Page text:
We are excited to release our People Powered Solutions for Neighborhood Jobs & the Local Economy. Based on in-depth, face-to-face conversations and planning sessions in Spanish, Tagalog, Cantonese, and English with over 220 District 11 residents and stakeholders, our results provide honest and powerful narratives of individuals, families, and communities' daily struggle to find work, raise families, and survive in District 11. Four prominent themes emerged from the voices of youth, elders, women and men talking and planning together: the chronic abuse of workers' rights and lack of workers rights education and advocacy; the lack of opportunities to build economic assets, including cooperatively owned assets; the need for culturally competent employment services and resources within the geographic boundaries of District 11; the need for public policy reforms to expand local job opportunities. Everyday youth, adults, and elders in our communities have the skills and talents to build a strong, local economy; what they lack is the investment and resources to make their dreams happen. The recommendations in our People Powered Solutions point the ways to new models, economic alternatives, and long lasting changes.
Local Hire (Research)
“The experience of the first three cities to implement city-wide minimum wages demonstrates that these laws can raise the earnings of low-wage workers with no negative impact on employment,” said John Schmitt, a senior economist at CEPR and an author of the study.
The report, “The Wage and Employment Impact of Minimum- Wage Laws in Three Cities,” evaluates the effects of city-specific minimum wage standards in San Francisco, Santa Fe, and Washington DC. The authors used data from a virtual census of establishments in these cities, their surrounding suburbs and nearby metropolitan areas and found these policies did not have significant negative effects on the employment of low-wage workers.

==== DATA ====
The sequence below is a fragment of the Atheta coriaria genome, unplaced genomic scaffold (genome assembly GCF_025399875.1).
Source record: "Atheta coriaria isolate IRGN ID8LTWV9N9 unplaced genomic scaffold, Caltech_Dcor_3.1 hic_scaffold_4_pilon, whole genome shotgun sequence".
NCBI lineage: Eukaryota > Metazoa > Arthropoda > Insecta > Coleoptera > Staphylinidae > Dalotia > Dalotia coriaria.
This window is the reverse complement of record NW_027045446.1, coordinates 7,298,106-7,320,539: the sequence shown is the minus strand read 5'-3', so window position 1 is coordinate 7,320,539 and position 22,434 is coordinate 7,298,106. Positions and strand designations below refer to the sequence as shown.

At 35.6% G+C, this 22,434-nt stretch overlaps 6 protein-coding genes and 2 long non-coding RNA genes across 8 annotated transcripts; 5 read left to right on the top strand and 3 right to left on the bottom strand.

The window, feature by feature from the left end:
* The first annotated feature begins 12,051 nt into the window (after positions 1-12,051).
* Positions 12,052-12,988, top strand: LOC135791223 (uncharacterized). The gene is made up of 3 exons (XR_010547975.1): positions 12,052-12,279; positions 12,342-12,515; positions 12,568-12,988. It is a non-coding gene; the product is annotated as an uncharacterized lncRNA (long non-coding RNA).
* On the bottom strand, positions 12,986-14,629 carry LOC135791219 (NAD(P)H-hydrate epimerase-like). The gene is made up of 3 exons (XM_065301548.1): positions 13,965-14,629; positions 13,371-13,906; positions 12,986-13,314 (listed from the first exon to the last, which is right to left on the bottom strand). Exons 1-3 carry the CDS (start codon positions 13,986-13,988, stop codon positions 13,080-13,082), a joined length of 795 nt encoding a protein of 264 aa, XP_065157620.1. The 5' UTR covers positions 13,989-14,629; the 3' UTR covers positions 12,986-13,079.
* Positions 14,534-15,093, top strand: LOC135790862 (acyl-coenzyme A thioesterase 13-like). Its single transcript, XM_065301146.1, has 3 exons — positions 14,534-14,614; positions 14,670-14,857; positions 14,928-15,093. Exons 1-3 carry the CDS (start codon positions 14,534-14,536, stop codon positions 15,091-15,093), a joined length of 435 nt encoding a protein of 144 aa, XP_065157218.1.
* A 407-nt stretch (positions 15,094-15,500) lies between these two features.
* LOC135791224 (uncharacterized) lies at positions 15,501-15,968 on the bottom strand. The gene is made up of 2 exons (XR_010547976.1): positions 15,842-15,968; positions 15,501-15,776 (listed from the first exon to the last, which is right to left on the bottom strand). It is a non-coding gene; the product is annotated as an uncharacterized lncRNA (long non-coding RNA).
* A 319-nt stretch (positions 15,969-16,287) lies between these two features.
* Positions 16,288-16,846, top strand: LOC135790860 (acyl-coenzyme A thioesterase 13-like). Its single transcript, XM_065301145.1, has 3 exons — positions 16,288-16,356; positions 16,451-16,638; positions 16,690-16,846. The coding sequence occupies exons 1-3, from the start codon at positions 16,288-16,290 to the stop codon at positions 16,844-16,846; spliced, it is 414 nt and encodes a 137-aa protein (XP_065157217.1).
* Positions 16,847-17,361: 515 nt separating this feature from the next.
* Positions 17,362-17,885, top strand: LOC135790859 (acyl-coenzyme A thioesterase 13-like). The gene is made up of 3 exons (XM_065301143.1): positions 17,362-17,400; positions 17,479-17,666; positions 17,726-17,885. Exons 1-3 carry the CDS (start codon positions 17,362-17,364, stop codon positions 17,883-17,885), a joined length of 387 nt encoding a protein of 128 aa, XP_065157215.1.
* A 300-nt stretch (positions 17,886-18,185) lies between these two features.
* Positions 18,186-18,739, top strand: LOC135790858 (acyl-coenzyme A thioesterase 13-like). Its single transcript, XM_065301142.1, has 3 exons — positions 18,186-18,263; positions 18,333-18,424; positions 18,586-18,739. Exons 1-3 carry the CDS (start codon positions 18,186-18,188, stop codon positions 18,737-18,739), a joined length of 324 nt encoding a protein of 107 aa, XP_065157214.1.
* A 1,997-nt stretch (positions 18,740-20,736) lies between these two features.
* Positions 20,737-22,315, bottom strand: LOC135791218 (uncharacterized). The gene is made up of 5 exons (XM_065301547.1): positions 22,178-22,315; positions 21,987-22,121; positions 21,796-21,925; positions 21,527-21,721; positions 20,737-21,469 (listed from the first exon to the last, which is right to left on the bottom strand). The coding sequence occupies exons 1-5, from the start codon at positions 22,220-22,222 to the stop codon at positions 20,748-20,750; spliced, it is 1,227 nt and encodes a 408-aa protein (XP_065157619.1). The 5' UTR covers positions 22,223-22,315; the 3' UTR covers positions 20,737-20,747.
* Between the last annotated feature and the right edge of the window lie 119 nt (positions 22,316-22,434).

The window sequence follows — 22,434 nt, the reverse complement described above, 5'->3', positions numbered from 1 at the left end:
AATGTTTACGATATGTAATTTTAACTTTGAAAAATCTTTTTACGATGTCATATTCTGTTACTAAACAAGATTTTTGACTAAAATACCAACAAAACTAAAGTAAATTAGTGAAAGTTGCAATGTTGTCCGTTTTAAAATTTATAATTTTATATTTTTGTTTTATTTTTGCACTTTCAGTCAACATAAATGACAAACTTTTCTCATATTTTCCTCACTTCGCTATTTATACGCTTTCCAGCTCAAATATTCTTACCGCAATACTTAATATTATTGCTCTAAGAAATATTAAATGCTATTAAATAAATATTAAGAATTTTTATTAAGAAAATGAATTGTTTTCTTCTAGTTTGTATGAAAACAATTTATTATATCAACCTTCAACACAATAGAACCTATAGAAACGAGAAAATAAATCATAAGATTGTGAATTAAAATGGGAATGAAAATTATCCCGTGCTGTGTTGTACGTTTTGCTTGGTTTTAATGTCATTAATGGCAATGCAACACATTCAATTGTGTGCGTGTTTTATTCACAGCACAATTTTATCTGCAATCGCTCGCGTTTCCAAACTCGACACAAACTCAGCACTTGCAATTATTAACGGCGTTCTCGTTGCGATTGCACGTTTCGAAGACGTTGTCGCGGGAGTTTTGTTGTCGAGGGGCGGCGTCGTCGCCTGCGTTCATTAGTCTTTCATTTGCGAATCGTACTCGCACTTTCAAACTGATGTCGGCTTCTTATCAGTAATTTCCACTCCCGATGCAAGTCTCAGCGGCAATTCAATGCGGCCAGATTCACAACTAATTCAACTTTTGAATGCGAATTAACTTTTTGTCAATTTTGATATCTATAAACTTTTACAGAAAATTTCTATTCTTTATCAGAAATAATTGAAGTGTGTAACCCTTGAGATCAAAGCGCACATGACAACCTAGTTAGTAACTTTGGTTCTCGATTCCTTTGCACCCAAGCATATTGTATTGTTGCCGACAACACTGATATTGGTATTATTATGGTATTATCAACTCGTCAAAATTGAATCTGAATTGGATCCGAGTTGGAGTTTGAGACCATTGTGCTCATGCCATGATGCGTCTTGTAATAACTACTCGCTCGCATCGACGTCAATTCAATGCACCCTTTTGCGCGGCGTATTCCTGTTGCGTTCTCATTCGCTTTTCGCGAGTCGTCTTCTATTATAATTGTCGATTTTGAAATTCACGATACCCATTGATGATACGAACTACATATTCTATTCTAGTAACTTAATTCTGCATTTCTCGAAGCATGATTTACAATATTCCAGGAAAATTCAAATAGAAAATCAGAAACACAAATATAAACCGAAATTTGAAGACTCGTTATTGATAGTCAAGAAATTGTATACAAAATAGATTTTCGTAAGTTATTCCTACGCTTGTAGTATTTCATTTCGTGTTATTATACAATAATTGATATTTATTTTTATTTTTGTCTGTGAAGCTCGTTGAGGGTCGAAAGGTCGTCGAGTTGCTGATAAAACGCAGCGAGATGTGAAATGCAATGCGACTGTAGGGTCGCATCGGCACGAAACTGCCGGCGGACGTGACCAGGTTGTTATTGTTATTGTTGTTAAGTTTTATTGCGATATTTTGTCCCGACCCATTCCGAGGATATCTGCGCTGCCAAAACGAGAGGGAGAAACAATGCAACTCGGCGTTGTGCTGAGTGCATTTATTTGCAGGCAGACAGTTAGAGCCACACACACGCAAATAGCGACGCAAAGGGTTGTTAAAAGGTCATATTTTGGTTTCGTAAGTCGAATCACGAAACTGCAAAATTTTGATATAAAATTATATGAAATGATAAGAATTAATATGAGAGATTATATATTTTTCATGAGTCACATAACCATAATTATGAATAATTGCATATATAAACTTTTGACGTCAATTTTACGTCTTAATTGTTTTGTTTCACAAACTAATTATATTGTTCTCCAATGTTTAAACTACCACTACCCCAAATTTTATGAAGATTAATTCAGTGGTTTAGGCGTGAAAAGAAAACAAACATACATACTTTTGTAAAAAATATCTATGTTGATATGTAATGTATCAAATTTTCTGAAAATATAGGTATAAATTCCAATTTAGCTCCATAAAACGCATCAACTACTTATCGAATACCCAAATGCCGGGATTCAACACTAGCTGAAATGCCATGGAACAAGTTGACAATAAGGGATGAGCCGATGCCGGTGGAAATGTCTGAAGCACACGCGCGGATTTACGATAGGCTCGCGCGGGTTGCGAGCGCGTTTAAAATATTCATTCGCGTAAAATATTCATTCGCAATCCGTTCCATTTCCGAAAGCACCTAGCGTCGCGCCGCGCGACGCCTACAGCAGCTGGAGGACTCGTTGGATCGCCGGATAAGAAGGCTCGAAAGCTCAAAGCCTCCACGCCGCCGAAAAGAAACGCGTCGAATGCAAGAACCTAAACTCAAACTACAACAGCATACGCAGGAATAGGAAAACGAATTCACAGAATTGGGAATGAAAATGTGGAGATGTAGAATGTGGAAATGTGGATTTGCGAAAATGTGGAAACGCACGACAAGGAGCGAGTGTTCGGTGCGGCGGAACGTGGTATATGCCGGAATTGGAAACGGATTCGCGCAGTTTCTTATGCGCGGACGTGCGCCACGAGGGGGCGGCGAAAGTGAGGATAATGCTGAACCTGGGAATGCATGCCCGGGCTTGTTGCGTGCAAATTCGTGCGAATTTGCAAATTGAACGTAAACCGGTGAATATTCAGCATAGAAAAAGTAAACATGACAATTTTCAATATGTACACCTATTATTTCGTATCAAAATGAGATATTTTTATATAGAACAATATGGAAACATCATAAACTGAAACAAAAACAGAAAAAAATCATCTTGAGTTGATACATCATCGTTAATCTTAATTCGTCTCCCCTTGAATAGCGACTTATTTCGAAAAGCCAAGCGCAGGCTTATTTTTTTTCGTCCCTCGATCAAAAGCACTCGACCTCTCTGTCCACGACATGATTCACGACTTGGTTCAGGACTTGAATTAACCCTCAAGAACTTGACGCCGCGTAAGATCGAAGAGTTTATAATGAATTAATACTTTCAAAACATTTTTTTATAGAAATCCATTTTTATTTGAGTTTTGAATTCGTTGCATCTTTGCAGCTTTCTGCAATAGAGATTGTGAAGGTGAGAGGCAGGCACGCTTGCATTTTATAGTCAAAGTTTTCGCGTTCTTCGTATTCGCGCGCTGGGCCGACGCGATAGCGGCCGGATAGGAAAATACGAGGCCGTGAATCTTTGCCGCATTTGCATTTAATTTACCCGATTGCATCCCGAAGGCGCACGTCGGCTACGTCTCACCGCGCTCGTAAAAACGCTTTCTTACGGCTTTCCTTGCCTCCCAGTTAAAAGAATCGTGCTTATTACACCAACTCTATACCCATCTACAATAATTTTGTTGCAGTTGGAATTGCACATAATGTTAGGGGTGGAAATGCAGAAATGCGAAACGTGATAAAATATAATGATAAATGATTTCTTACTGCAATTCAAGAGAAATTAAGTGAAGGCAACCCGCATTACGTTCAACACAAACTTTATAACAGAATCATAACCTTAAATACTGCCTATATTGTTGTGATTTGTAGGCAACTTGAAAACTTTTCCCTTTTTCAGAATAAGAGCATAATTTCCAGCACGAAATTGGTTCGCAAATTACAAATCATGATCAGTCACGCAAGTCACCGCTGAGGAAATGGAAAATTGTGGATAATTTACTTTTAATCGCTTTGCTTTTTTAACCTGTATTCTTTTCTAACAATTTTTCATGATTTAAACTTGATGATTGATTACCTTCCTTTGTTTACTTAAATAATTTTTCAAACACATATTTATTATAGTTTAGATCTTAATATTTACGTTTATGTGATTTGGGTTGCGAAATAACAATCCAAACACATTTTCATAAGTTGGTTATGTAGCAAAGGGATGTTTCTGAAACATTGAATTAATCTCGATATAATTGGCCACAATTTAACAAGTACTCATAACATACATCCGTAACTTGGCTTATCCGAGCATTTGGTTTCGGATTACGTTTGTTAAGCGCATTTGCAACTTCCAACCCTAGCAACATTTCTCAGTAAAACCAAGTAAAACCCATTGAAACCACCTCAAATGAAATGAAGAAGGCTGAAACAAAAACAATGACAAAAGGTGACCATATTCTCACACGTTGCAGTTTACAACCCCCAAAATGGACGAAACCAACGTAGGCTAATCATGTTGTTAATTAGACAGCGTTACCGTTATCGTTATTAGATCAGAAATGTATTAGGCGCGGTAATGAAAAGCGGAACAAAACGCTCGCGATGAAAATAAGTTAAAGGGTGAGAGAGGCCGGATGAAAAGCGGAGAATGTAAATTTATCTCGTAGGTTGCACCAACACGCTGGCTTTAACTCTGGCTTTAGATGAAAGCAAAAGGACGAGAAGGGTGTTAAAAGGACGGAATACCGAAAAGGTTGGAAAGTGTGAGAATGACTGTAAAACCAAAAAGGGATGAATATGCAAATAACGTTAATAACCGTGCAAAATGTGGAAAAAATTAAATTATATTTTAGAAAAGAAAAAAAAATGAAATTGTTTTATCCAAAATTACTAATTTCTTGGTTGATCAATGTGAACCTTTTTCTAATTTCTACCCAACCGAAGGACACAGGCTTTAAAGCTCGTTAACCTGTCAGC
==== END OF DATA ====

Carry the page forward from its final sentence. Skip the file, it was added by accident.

The authors compared wages and employment before and after the city minimum wage with changes over the same period in wages and employment in comparable establishments in nearby areas that did not see an increase in the minimum wage.
The report found that wages rose significantly in San Francisco and Santa Fe in fast food, food services, retail and low-wage establishments, but employment was unaffected. The findings support the view that modest increases in the minimum wage have no discernible impact on the employment prospects of low-wage workers.
“This report confirms what we have found generally in our numerous participatory research studies on the industry, based on more than 5000 surveys of restaurant workers and 300 employer interviews nationwide. Increasing the minimum wage for America's lowest-paid workers - restaurant workers - does not hurt our thriving industry; in fact, because restaurant workers consume so much in their own industry, we know that putting a few extra dollars in their pockets comes right back as stimulus to our industry and the economy as a whole,“ said Saru Jayaraman, Co-Director and Co-Founder of the Restaurant Opportunities Centers United.